This with variations, dealing with the apathy of the trade unions, and urging them to definite action, gave me a good jumping-off ground at open-air meetings.

Thorold Rogers I used largely too. Holding meetings in densely populated areas, such as at the East India Dock gates where it was always easy to obtain a large audience chiefly of waterside workers, many of whom were out of work, and many others on only two or three days’ work a week, it was helpful to tell them of the conditions that prevailed five hundred years ago when no machinery existed — and the people were accounted poor then — but as regards food, see what Thorold Rogers the economist said:

Fortunately for the English people, as I have frequently stated, their habit, even under the adverse circumstances of their existence and the uncleanly ways of their life, was always to subsist on abundant provisions of naturally high quality. They ate wheaten bread, drank barley beer, and had plenty of cheap, though perhaps coarse, meat. Mutton and beef at a farthing a pound, take what multiple you please, and twelve is a liberal one, were within the reach of far more people than they now are. The grinding, hopeless poverty under which existence may be just continued, but when nothing is won beyond bare existence, did not, I am convinced characterise or even belong to medieval life.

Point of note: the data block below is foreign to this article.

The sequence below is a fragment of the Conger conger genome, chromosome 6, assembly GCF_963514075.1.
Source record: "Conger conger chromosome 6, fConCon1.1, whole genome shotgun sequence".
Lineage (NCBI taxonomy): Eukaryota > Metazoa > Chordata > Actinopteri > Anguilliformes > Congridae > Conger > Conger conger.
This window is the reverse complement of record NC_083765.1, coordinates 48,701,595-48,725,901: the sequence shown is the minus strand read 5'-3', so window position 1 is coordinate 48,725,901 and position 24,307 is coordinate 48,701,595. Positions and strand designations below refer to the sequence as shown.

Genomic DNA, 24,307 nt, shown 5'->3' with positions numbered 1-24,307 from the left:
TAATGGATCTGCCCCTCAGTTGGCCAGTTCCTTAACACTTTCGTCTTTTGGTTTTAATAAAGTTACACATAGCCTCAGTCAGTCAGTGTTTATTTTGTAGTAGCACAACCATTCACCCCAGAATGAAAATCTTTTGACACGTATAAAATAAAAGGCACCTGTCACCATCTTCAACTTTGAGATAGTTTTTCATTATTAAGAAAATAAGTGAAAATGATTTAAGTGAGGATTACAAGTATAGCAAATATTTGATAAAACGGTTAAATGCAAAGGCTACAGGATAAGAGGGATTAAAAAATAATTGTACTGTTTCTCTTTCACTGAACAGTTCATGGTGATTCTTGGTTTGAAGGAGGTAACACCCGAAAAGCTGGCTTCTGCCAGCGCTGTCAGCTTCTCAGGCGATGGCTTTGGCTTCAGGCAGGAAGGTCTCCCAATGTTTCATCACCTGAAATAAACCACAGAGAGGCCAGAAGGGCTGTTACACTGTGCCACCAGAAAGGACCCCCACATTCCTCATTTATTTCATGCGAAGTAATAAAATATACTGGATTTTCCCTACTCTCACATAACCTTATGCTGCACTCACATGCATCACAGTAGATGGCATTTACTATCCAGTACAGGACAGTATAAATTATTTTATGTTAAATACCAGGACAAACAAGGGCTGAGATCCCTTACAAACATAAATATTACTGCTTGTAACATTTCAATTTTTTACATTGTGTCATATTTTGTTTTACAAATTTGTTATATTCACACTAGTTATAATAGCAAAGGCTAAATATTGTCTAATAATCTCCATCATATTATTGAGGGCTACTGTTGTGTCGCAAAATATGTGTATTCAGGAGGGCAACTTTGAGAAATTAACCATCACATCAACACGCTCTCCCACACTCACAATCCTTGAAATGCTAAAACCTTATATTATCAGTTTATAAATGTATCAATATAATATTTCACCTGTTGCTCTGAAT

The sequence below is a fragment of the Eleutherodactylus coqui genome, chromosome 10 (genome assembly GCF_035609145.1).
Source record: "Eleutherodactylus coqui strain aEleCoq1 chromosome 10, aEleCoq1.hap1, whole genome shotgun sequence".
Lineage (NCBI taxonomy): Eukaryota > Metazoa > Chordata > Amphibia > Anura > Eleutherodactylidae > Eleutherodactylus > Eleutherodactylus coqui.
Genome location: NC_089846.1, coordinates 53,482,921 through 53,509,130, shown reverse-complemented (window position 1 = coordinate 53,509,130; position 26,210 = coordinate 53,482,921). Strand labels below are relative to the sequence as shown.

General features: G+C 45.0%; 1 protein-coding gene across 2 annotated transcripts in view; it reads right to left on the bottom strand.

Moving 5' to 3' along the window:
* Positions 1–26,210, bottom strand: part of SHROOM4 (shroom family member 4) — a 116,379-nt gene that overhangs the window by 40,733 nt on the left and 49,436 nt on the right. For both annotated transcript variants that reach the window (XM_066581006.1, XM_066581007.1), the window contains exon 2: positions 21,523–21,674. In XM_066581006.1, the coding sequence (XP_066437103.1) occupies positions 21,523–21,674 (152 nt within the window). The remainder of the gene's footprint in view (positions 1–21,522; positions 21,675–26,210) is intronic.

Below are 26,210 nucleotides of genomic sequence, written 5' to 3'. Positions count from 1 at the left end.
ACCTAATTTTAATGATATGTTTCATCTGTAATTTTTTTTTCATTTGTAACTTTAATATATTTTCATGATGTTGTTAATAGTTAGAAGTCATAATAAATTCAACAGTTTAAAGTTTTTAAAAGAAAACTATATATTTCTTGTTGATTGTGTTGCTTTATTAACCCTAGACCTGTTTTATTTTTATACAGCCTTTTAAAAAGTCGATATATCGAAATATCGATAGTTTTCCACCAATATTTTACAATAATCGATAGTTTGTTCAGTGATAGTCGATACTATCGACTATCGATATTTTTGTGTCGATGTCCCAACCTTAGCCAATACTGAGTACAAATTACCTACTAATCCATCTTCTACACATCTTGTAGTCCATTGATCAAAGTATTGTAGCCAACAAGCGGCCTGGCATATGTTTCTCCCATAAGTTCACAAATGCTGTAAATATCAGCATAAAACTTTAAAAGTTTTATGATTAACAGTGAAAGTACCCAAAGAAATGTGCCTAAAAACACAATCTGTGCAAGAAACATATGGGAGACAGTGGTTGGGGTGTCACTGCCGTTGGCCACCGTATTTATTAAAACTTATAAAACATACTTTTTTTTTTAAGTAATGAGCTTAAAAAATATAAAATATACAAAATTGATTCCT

As showing the attitude of the government towards the old guilds, the counterparts or forerunners of the trade unions, the following, also from Rogers’s Six Centuries of Work and Wages, was a good text:

For nearly five centuries the legislature had declared that labour partnerships, that is, associations of working men formed for the purpose of selling their labour collectively to the best advantage, were under the ban of the law. The motive for this repression was never concealed. It was designed in order to increase and secure rents and profits at the cost of wages.